Furthermore, after Stanley’s stunning commentary he then concludes; “While Jesus was foreshadowed in the old covenant, he did not come to extend it. He came to fulfill it, put a bow on it, and establish something entirely new. The “new” Jesus unleashed made the faith of first-century believers formidable. Their apologetic was irrefutable. Their courage, unquestionable. And the results were remarkable. Dear Christian reader: Why? Why? Why would we even be tempted to reach back beyond the cross to borrow from a covenant that was temporary and inferior to the covenant established for us at Calvary?”

Stanley’s new book, which is available on Amazon, called ‘Irresistible,’ is currently ranked at Amazon as one of the most popular books in the “Church Leadership” category.

The theology presented by the Mega-Church Pastor is precisely what Jesus warned believers about in Matthew 24:5 “For many shall come in my name, saying, I am Christ; and shall deceive many.” (Click to Source)

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Getting ‘Unhitched’ from the Old Testament? Andy Stanley Aims at Heresy

August 10, 2018

Reading the Torah

This know also, that in the last days perilous times shall come.

For men shall be lovers of their own selves, covetous, boasters, proud, blasphemers, disobedient to parents, unthankful, unholy,

Without natural affection, trucebreakers, false accusers, incontinent, fierce, despisers of those that are good,

Traitors, heady, highminded, lovers of pleasures more than lovers of God;

Having a form of godliness, but denying the power thereof: from such turn away.

For of this sort are they which creep into houses, and lead captive silly women laden with sins, led away with divers lusts,

Ever learning, and never able to come to the knowledge of the truth.

Now as Jannes and Jambres withstood Moses, so do these also resist the truth: men of corrupt minds, reprobate concerning the faith.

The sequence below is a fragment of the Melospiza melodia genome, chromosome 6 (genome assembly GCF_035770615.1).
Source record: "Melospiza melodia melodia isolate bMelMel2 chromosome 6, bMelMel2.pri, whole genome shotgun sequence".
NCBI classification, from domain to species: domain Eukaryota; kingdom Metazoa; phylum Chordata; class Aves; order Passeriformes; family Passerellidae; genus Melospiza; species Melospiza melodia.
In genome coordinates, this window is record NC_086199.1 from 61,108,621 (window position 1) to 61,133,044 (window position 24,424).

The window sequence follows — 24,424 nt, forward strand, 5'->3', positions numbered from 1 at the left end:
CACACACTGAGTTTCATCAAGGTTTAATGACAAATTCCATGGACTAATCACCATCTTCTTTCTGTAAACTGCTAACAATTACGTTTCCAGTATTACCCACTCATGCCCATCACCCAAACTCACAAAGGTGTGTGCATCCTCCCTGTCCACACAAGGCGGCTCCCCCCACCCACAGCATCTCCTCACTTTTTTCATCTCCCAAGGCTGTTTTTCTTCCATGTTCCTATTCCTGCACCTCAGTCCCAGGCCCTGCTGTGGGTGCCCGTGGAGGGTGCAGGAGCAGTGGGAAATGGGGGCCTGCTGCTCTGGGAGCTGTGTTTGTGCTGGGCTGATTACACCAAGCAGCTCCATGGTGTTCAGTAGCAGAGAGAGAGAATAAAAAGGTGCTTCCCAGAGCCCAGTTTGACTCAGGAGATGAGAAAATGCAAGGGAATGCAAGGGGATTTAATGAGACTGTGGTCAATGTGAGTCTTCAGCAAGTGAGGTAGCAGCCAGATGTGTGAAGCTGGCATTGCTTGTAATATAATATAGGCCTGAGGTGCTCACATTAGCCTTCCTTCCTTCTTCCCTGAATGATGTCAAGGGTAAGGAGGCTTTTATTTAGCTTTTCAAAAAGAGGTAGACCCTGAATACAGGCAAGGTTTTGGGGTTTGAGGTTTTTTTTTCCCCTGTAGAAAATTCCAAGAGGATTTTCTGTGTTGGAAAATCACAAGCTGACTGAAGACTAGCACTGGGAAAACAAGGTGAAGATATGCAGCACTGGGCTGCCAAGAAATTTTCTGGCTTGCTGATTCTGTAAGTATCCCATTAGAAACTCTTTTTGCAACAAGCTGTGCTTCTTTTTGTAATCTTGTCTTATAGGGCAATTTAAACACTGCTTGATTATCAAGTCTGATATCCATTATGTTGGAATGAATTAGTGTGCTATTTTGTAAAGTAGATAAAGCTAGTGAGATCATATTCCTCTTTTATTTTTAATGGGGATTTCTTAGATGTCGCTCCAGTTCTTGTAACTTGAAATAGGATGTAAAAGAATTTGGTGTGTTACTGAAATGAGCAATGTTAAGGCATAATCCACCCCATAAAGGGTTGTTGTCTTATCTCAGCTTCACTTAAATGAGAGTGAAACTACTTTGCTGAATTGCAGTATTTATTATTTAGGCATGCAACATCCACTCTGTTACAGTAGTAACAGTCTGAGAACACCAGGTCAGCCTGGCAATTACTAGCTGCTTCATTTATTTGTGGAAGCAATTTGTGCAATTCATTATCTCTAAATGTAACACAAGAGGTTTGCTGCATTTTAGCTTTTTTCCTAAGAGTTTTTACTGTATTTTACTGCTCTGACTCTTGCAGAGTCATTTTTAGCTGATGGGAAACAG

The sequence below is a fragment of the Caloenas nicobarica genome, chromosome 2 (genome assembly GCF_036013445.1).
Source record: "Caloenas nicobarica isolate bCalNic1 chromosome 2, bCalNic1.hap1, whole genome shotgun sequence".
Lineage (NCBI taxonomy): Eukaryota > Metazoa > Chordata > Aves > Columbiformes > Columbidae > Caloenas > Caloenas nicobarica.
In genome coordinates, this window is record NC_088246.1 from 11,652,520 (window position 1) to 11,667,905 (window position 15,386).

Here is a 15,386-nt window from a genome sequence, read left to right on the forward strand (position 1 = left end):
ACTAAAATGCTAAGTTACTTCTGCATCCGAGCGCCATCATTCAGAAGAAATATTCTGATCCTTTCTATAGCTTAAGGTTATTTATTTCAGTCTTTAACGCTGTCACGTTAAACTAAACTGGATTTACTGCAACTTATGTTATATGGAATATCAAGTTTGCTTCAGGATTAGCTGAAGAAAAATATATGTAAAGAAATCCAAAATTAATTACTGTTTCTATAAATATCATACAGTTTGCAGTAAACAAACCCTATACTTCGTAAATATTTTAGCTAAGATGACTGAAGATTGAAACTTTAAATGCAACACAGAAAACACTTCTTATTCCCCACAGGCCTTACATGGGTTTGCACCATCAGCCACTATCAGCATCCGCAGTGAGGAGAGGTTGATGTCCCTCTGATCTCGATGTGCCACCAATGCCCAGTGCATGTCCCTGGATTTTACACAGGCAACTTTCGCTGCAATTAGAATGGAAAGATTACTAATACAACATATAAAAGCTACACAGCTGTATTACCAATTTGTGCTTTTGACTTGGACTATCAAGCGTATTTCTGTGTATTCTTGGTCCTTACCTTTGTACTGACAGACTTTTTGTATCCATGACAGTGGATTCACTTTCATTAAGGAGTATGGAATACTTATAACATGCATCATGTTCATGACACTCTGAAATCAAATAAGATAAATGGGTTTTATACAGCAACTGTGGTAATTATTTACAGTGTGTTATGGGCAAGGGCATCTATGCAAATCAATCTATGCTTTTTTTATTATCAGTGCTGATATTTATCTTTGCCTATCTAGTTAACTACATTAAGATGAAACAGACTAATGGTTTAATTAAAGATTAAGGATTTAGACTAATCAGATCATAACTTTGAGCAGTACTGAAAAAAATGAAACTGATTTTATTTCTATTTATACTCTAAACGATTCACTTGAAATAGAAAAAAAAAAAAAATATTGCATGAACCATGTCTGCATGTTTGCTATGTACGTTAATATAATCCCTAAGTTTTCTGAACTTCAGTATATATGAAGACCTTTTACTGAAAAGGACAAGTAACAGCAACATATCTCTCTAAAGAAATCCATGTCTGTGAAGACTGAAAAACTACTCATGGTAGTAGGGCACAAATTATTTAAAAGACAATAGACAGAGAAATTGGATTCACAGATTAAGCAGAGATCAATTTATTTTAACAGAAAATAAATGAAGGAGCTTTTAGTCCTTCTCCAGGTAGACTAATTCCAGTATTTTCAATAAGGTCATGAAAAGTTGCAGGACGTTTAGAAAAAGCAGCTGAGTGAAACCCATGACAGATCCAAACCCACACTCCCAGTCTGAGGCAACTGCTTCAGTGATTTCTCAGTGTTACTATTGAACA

But they shall proceed no further: for their folly shall be manifest unto all men, as their’s also was.

10 But thou hast fully known my doctrine, manner of life, purpose, faith, longsuffering, charity, patience,

11 Persecutions, afflictions, which came unto me at Antioch, at Iconium, at Lystra; what persecutions I endured: but out of them all the Lord delivered me.

12 Yea, and all that will live godly in Christ Jesus shall suffer persecution.

13 But evil men and seducers shall wax worse and worse, deceiving, and being deceived.

14 But continue thou in the things which thou hast learned and hast been assured of, knowing of whom thou hast learned them;

15 And that from a child thou hast known the holy scriptures, which are able to make thee wise unto salvation through faith which is in Christ Jesus.

16 All scripture is given by inspiration of God, and is profitable for doctrine, for reproof, for correction, for instruction in righteousness:

17 That the man of God may be perfect, thoroughly furnished unto all good works.

(2 Timothy 3:1-17)King James Version (KJV) Public Domain

 

Eventually, we learn to take an individual at his word. Andy Stanley is a master communicator, and he communicates very well and very often. His preaching and teaching often bring controversy, and he quite regularly makes arguments that subvert the authority of Scripture and cast doubt upon biblical Christianity. He returns regularly to certain themes and arguments — so regularly that we certainly get the point. He evidently wants us to understand that he means what he says.

Earlier this year, Stanley brought controversy when he argued in a sermon that the Christian faith must be “unhitched” from the Old Testament. He claimed that “Peter, James, Paul elected to unhitch the Christian faith from their Jewish scriptures, and my friends, we must as well.”

Later, explaining his statement, Stanley told Relevant magazine, “Well, I never suggested we ‘unhitch’ from a passage of Scripture or a specific biblical imperative . . . . Again, I was preaching through Acts 15 where Peter, James, and Paul recommended the first-century church unhitch (my word, I’m open to an alternative) the law of Moses from the Gospel being preached to the Gentiles in Antioch.”